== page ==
Drivers caught wearing Google Glass behind the wheel won't escape the long arm of the law in the United Kingdom. The UK's Department of Transport is already working with police to prevent use of Google's augmented reality display on the road—even though the device won't go on sale for most people until 2014.
The UK move to block use of Google's smart glasses while driving comes in addition to existing penalties for using mobile phones without hands-free accessories, according to ZDNet. It's unclear whether or not the head-mounted glasses would fit under the existing law or a new law, but the UK already plans to raise fines for careless driving behaviors from £60 to £90 (about US $91 to $136).
Only U.S. members of Google's Explorer program can currently buy the $1500 Explorer edition of the smart glasses.U.S. lawmakers in West Virginia have also aimed to block use of Google Glass among drivers in their own state legislature bill, but won't likely pass the bill until 2014.
The spirit of such laws follows in the wake of legislation banning texting or other handheld phone use while driving, given that such activities have been proven to increase the risks of an accident on the road. Even voice-activated systems used for dictating an email or text message—or hearing the messages read aloud to the driver—can worsen driver distraction. (That's a serious problem when more than half of all new cars are expected to have voice recognition systems.)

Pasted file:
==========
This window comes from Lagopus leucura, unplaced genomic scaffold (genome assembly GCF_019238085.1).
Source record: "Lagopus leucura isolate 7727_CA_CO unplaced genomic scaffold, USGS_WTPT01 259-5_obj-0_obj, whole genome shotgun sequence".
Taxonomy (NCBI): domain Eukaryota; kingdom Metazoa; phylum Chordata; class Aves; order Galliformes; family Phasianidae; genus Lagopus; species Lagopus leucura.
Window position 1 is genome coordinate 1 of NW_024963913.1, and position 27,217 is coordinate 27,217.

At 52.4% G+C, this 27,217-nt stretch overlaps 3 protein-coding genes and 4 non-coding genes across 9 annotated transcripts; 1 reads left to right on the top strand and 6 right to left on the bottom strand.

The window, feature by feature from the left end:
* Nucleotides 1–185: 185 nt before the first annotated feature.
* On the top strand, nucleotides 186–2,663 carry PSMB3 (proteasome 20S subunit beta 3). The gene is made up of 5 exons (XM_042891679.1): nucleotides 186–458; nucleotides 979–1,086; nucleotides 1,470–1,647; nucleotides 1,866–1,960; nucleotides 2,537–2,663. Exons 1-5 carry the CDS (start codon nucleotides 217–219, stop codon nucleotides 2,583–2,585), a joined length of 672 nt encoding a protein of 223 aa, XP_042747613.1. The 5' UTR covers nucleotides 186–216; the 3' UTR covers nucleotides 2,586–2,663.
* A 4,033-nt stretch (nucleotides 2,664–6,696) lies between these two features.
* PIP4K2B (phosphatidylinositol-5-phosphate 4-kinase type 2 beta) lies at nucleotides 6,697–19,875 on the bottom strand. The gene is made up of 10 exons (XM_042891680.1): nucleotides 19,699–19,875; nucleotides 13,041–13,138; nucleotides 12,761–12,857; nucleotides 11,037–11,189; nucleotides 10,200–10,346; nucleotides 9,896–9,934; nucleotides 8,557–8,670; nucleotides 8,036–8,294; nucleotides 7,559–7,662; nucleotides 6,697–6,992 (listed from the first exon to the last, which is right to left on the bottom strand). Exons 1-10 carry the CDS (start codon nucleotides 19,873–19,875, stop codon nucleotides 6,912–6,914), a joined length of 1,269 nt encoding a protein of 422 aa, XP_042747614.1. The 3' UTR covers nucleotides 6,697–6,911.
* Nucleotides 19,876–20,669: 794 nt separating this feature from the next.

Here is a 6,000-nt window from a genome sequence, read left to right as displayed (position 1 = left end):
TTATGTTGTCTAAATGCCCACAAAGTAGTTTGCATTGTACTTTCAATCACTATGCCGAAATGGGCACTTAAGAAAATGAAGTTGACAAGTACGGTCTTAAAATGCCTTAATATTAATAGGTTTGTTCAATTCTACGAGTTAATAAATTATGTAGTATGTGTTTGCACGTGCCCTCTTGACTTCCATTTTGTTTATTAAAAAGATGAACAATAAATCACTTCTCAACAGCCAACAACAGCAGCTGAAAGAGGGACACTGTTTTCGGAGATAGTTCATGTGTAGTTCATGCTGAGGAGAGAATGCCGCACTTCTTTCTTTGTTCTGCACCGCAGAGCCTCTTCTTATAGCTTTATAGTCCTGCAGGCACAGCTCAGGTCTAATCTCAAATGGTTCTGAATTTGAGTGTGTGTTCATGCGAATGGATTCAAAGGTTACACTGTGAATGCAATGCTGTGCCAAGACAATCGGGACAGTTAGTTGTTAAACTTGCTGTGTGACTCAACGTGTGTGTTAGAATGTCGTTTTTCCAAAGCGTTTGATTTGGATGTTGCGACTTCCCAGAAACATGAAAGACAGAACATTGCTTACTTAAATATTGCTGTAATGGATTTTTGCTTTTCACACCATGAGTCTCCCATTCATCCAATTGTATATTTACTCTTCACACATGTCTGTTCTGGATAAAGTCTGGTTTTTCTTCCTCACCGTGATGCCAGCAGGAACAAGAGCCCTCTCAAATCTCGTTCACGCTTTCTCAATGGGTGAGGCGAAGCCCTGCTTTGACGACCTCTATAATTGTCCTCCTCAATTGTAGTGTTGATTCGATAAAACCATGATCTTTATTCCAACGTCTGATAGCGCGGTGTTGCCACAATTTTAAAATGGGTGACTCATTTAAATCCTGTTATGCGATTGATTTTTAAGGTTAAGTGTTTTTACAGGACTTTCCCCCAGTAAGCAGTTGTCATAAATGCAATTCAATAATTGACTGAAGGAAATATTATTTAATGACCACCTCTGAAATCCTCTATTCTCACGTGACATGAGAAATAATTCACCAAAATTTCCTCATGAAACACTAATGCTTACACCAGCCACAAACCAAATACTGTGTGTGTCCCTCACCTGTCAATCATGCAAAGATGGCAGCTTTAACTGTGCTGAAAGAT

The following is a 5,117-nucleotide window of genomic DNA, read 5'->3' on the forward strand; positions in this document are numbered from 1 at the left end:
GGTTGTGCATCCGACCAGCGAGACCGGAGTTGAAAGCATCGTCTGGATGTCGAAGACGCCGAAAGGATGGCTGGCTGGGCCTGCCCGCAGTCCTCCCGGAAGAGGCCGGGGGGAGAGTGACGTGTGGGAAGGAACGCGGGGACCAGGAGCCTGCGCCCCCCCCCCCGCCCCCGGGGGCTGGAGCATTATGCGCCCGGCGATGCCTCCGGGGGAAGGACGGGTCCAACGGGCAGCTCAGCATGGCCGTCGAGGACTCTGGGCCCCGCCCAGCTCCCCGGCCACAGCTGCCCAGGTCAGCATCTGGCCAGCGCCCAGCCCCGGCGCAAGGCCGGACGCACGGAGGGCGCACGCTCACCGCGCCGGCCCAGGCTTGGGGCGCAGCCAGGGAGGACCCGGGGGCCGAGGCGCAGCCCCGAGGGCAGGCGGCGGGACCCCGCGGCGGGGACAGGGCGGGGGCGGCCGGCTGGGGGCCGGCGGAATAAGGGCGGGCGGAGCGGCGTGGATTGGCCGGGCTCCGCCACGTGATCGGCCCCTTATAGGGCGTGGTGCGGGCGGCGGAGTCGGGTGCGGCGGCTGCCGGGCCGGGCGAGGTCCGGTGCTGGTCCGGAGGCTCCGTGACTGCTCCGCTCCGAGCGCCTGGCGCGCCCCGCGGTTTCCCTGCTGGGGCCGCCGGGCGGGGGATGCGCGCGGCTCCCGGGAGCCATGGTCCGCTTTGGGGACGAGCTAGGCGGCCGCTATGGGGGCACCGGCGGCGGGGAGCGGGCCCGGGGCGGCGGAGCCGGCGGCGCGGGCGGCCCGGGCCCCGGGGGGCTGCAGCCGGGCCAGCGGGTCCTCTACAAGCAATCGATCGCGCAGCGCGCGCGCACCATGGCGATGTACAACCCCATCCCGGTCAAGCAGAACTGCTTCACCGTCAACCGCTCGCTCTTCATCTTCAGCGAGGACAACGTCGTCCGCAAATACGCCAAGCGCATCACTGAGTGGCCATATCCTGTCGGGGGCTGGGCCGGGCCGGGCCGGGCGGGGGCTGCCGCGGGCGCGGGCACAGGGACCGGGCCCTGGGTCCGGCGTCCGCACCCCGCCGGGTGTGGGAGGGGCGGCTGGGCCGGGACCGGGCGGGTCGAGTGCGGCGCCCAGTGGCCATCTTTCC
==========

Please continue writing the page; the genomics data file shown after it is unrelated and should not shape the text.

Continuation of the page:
Both lawmakers and researchers may also want to consider the possibly distracting effects of augmented reality displays being developed for the windshields of cars—something not all that different from Google's smart glasses. Allowing cars to have windshield displays showing emails or text messages might be just as bad as wearing smart glasses.
Given the current limitations on the human brain's attention capacity, drivers may not be able to safely enjoy their mobile and wearable computing devices until Google's other big project—self-driving robot cars—takes off.
Photo: Google Glass: Ole Spata/AP Photo; Road: iStockphoto
Jeremy Hsu has been working as a science and technology journalist in New York City since 2008. He has written on subjects as diverse as supercomputing and wearable electronics for IEEE Spectrum. When he’s not trying to wrap his head around the latest quantum computing news for Spectrum, he also contributes to a variety of publications such as Scientific American, Discover, Popular Science, and others. He is a graduate of New York University’s Science, Health & Environmental Reporting Program.